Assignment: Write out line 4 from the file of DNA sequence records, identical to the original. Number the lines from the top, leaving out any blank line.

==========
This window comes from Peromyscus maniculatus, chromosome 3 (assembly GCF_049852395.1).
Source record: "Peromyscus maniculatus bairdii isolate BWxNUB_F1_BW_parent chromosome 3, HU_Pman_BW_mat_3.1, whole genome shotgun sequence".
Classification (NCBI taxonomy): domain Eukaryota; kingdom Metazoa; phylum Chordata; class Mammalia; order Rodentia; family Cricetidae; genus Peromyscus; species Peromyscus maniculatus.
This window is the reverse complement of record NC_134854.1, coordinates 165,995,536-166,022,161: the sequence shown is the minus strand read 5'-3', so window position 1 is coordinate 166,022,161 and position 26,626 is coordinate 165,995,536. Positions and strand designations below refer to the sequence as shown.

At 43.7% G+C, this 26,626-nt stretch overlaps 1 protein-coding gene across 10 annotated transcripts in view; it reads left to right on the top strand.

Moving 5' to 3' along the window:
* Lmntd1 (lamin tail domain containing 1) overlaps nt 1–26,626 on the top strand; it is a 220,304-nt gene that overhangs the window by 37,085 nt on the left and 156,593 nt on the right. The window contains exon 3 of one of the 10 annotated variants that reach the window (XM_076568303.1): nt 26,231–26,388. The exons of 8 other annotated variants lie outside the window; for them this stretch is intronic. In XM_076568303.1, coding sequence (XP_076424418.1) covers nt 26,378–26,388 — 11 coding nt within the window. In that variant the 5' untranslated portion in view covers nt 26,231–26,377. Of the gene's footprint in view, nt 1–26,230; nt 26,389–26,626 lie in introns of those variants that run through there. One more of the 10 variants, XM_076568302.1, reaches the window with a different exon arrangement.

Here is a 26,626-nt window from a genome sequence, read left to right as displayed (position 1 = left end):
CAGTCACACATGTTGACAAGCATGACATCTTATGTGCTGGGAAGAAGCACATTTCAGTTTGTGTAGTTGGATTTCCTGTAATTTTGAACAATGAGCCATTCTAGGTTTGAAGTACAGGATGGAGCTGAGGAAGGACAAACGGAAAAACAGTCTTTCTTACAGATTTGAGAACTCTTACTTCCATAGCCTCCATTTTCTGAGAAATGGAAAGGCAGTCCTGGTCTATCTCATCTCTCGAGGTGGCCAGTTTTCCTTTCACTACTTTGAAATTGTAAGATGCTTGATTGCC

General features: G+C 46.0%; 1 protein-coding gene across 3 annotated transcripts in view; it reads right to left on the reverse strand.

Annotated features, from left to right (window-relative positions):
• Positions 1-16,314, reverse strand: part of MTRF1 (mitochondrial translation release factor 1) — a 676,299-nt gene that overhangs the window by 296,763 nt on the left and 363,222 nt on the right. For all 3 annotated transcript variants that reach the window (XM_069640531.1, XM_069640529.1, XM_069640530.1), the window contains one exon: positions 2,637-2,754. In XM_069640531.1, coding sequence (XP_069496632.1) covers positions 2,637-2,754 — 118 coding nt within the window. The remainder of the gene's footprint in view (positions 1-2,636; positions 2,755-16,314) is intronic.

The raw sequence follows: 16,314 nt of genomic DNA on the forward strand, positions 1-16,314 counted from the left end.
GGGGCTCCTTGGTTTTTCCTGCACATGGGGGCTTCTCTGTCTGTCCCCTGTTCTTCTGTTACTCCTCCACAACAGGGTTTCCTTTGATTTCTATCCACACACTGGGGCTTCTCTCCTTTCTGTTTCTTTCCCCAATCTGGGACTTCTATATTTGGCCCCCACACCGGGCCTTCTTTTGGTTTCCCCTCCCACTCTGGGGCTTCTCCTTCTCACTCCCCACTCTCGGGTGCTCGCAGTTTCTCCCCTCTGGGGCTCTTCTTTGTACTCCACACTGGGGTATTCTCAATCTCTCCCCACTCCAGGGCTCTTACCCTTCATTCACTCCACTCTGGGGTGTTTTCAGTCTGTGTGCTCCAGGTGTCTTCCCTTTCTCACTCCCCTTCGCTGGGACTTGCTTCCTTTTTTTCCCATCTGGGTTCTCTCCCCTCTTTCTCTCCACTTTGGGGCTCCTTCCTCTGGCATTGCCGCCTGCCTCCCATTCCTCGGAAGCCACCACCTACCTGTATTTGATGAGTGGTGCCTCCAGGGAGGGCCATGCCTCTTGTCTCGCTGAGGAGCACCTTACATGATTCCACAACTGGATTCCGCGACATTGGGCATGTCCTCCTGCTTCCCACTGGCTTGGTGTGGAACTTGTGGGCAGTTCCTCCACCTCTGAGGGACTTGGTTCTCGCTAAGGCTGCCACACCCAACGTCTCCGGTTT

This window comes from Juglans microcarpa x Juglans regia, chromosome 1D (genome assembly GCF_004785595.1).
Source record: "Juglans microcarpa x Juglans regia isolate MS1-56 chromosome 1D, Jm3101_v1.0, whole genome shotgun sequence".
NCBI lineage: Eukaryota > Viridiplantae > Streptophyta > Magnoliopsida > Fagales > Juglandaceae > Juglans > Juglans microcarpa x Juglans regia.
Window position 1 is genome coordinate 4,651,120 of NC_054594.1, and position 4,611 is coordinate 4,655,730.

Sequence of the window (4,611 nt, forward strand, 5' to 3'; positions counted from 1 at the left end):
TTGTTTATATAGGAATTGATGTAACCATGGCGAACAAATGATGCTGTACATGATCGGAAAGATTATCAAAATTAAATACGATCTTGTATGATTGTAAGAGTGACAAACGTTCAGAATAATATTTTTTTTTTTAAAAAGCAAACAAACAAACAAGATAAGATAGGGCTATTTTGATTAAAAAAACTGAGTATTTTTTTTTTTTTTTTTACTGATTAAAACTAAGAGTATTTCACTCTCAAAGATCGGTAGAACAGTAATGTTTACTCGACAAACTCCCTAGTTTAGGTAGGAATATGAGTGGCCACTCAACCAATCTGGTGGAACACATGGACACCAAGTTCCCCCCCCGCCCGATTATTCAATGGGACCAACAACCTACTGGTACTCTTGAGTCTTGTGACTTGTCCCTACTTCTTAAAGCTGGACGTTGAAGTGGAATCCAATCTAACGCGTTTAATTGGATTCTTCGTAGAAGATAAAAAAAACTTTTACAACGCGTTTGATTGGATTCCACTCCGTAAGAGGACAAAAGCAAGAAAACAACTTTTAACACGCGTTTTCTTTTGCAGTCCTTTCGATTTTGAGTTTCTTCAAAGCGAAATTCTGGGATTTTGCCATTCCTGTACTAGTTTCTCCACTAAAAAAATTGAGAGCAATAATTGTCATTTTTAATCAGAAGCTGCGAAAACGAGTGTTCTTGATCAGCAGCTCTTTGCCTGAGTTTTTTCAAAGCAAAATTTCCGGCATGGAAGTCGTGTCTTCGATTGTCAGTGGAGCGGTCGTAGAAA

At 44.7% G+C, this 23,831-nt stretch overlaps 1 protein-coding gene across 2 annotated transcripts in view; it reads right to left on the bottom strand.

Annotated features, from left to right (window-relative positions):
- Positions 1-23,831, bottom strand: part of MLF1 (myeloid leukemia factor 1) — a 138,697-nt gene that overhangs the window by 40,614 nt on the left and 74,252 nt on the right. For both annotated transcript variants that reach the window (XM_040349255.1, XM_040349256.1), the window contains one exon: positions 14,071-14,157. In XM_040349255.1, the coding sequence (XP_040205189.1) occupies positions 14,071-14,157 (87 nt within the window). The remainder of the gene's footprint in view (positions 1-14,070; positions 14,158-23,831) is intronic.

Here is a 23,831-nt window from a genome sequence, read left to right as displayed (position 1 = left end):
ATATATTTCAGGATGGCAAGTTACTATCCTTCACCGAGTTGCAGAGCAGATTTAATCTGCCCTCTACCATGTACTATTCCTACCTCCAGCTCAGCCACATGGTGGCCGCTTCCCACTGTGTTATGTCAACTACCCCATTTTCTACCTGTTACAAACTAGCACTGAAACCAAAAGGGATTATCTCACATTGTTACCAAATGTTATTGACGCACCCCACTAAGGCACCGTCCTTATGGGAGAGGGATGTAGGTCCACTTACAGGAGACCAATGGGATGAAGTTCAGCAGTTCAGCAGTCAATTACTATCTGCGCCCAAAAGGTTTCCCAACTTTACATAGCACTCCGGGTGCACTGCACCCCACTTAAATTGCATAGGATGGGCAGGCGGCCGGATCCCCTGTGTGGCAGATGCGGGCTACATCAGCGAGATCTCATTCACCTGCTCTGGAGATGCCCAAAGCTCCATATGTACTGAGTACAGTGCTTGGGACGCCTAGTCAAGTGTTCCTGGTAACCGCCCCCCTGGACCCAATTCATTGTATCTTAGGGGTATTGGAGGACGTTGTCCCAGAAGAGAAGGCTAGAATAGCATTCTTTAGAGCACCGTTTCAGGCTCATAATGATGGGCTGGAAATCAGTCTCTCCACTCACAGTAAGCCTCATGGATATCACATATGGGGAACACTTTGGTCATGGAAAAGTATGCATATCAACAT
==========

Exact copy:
This window is the reverse complement of record NC_134854.1, coordinates 165,995,536-166,022,161: the sequence shown is the minus strand read 5'-3', so window position 1 is coordinate 166,022,161 and position 26,626 is coordinate 165,995,536. Positions and strand designations below refer to the sequence as shown.